The detailed description of the leaf to canopy upscaling can be found in Sect. 3.6.1 of the TRM.
2.3.3 Canopy interception
Vegetation canopy interception is modelled using a mass budget approach and the Rutter model, as described in Sect. 2.2.1. The fraction of precipitation arriving onto the canopy foliage and its throughfall is modelled as a function of the projected leaf area fraction onto the ground. The projected leaf area fraction is a function of leaf area index (LAI) and stem area index (SAI) (Mahfouf and Jacquemin, 1989). Interception excess drainage occurs if the precipitation on the canopy foliage exceeds the maximum interception capacity of the vegetation canopy. The maximum canopy interception capacity is calculated as a function of LAI and SAI according to Dickinson et al. (1993). Dripping from intercepted water on the canopy is calculated according to the Rutter model (Rutter et al., 1971; Mahfouf and Jacquemin, 1989).
Further description of the canopy interception calculations can be found in Sect. 6.1.1 of the TRM.
2.3.4 Root water uptake and root biomass distribution
The root water uptake from different soil layers is calculated according to the vertical and horizontal plant root biomass distribution.
UT&C allows to distinguish between four different vertical root biomass profiles (Fatichi et al., 2012a, b): (1) an exponential vertical root profile (Arora and Boer, 2005), (2) a linear dose response root profile (Schenk and Jackson, 2002; Collins and Bras, 2007), (3) a constant vertical root profile, and (4) a linear dose response profile with tap roots. The root biomass profile of short stature roof and ground vegetation is horizontally contained within the roof and ground vegetated areas, while two different horizontal root profiles are distinguished for tree roots: (1) the tree roots are evenly distributed over the total canyon width, and (2) the tree roots are horizontally restricted to the tree canopy extent, which is assumed to be mainly located over the vegetated and bare ground fractions. The choice of horizontal tree root distribution is influenced by the patch size distribution as well as the heterogeneity of the pervious ground cover fraction and this affects soil moisture access by trees. The root water uptake can be limited by the water availability in the soil or the hydraulic resistance from the soil to the root (Fatichi et al., 2012a, b). Currently, UT&C does not include a plant hydraulic module and it is assumed that the leaf and xylem water potential are equal to the soil water potential experienced within the root zone (Fatichi et al., 2012a, b). Hence, root water uptake is equal to transpiration, and water storage in plant tissue is neglected even though in certain conditions it could be significant (e.g. Mirfenderesgi et al., 2016; Huang et al., 2017).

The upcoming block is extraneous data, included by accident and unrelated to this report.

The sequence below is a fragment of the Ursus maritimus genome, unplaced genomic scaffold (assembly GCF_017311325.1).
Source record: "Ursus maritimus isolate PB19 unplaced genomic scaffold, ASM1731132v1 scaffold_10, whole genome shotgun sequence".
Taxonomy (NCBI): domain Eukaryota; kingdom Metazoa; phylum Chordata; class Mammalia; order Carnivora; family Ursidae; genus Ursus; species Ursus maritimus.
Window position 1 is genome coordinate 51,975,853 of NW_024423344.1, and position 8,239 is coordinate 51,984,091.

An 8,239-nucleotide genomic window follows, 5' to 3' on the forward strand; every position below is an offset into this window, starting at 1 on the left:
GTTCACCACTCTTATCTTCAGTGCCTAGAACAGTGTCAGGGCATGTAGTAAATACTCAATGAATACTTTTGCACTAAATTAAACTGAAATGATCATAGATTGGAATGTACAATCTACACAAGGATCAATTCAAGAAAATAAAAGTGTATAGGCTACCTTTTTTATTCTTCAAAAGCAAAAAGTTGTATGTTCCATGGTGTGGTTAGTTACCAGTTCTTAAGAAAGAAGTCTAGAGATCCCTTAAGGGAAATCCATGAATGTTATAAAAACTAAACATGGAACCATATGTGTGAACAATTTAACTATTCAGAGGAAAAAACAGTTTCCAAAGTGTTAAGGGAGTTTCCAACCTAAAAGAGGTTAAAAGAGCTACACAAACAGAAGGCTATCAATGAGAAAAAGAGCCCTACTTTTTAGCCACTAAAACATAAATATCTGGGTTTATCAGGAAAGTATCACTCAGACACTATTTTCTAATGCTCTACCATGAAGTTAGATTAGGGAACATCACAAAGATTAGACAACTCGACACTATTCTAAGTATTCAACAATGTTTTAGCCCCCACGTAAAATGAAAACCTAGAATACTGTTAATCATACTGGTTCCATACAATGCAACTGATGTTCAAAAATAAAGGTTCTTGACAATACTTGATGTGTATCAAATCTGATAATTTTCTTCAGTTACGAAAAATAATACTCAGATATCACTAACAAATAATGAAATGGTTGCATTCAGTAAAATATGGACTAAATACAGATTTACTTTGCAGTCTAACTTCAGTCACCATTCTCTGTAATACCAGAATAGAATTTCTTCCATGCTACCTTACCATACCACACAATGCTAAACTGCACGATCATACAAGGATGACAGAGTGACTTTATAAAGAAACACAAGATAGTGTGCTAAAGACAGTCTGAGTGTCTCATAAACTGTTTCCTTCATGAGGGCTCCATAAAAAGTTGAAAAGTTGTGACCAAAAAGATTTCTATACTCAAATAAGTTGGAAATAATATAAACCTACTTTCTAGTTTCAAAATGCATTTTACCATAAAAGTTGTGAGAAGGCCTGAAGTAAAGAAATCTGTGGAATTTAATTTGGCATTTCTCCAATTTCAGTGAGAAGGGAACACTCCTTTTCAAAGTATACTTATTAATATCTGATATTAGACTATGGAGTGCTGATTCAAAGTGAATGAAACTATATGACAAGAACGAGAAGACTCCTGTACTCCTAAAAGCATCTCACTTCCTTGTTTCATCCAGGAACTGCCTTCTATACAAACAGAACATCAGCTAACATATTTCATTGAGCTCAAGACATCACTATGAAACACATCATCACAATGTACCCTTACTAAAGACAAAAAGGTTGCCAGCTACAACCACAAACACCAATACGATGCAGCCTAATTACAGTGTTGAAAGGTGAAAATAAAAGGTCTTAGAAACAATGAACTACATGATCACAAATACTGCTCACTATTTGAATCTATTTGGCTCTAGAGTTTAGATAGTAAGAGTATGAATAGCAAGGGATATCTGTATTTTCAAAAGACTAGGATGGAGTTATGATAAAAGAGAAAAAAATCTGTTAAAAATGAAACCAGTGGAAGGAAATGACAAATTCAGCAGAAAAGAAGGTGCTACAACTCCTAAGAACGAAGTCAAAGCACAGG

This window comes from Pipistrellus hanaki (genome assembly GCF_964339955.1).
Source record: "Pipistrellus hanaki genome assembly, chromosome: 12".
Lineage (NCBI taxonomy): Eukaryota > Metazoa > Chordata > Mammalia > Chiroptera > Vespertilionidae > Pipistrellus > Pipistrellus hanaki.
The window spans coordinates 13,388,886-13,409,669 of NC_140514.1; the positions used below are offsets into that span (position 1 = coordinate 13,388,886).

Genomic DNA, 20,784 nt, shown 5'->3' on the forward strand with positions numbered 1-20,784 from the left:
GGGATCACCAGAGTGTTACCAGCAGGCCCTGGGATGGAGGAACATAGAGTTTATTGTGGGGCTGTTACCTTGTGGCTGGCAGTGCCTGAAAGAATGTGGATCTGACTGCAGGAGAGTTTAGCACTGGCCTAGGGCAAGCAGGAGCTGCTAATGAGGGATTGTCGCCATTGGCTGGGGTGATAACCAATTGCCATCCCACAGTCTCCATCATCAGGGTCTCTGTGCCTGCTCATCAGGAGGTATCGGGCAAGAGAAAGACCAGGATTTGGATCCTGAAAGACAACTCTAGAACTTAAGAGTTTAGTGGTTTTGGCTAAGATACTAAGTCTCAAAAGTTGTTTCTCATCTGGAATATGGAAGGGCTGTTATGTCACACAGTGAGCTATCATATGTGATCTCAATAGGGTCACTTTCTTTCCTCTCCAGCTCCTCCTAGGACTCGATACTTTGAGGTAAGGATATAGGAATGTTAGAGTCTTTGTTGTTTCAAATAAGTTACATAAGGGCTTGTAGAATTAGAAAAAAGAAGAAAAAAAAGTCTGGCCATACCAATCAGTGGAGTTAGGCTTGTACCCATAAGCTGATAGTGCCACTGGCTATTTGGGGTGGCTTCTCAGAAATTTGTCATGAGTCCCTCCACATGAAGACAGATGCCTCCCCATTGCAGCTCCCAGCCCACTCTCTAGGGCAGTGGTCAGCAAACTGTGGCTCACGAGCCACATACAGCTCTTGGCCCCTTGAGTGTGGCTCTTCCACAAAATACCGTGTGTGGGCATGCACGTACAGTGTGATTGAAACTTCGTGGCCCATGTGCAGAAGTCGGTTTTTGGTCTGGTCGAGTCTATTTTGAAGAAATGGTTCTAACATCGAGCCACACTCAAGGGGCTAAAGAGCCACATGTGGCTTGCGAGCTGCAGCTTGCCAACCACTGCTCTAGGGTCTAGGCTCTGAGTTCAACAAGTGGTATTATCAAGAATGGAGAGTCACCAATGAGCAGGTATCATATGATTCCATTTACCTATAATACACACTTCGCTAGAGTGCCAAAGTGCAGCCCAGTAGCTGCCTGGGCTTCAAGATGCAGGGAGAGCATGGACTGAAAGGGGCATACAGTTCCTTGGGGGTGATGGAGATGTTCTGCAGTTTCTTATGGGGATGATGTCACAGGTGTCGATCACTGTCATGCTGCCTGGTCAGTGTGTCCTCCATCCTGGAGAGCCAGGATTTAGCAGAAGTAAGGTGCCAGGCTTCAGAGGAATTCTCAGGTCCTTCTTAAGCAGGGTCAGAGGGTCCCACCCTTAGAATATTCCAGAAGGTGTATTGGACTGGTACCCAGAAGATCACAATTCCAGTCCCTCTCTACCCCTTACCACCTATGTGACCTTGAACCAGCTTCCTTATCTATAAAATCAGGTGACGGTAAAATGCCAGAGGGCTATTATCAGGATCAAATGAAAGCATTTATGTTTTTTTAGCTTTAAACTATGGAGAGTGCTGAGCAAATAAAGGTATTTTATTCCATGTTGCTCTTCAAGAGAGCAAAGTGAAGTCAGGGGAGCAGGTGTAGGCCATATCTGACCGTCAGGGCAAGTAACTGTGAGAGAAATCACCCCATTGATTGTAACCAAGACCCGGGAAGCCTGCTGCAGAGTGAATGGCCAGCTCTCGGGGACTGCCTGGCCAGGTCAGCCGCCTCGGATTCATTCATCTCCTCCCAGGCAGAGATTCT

The detailed description of vertical and horizontal root profiles, soil-to-root resistance, and root water uptake calculations can be found in Sect. 7 of the TRM.
3.1 Model performance assessment sites: Singapore, Melbourne, and Phoenix